How is their way of life currently being threatened?
In so many ways, it's hard to know where to start. The Xingu territory is huge, and slap bang in the middle of Brazil surrounded by industrial agriculture. There are over thirty different communities with three different language families, and over thirty different languages. Their land was the first Indigenous territory to be officially recognised and protected by the Brazilian Government in the 1950s, but a sacred cave site was left out of the protected zone.

No one knows how old this cave site is, but it forms part of the Wauja creation story and is of huge significance. The inside of the cave is covered with engravings which represent their history, so it’s a place of learning. Every year, children from the village are taken there to learn these incredible, rich stories about their heritage. There were plans to create a road and a railway, as well as a gold mine, which would have meant flooding the site, so this incredibly important cave was facing a real threat. 

I have connections to a company in Spain which creates 3D scans of cultural heritage sites, so I got in touch with them to ask if there was any chance they could do something with the cave so, if the worst did happen, there was at least a record of the cave engravings. They said yes and sent out two technicians, who worked with the community and showed them how to use the technology so it wasn’t just two white people coming in to save the day – it was empowering and enabling for the community. But when they got to the cave, someone had destroyed all of the engravings with a hammer and chisel.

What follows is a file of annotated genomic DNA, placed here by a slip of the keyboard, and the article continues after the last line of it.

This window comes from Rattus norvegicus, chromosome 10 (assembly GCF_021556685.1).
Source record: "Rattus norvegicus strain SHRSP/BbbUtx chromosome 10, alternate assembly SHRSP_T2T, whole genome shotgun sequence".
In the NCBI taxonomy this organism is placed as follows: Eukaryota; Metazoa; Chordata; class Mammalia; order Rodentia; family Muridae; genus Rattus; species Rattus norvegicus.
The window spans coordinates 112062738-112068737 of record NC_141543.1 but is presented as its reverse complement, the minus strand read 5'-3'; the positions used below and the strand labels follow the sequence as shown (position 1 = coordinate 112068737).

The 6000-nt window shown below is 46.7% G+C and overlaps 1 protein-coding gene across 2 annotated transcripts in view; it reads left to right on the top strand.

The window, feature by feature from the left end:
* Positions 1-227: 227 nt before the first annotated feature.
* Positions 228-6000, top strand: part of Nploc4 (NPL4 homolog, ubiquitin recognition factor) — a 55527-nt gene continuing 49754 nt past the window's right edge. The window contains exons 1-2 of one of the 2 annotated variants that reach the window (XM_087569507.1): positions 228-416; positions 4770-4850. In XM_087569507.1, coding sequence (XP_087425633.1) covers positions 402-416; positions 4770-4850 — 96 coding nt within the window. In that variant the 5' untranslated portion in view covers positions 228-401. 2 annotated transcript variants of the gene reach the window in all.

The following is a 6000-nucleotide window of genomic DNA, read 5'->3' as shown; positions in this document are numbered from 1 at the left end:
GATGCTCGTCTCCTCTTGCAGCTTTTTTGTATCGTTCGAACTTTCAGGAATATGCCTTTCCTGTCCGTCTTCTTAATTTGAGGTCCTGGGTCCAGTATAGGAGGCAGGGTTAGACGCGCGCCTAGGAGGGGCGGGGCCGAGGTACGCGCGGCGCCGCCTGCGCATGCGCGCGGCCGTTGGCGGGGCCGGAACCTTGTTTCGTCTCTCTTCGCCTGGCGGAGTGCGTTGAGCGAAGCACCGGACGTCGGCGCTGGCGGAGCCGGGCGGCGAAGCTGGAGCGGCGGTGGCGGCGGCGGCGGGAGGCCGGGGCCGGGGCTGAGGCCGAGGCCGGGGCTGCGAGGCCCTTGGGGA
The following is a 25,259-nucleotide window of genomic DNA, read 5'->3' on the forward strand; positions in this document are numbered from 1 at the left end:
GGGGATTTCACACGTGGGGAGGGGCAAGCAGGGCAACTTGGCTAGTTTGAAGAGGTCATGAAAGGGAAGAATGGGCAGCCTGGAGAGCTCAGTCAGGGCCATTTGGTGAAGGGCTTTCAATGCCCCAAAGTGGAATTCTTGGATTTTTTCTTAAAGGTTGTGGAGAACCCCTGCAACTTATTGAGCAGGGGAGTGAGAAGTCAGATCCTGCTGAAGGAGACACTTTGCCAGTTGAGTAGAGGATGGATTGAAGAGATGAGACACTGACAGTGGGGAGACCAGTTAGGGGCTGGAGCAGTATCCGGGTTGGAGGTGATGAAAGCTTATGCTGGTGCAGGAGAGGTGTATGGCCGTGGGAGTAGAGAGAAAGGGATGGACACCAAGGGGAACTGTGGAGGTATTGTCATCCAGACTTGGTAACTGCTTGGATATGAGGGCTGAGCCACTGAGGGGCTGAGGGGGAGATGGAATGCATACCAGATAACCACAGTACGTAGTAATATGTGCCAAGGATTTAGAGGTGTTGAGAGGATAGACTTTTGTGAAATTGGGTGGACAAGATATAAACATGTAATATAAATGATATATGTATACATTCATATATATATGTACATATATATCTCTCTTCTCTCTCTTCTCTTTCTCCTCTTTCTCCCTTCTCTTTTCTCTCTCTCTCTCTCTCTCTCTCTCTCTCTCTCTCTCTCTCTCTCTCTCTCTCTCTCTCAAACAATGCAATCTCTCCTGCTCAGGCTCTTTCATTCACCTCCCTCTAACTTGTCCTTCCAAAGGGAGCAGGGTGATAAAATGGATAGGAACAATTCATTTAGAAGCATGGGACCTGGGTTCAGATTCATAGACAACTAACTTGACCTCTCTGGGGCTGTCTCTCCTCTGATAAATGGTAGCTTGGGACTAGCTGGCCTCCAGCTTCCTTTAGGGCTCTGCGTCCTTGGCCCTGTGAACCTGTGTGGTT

They’ll sometimes sing for five hours with village-life carrying on around them. It’s an integral interface with the spirit world

Do you know who did it?
We don’t know, perhaps even someone was paid to do it, there was no evidence at all. But there were a lot of motives from people who stood to benefit. Together with the digital technicians, we worked with anthropologists, archaeologists, activists, indigenous historians to collect old photos of the engravings, and eventually we were able to create a digitally restored 3D replica which was then changed and corrected by members of the community. It was like bringing the destroyed engravings back from the dead.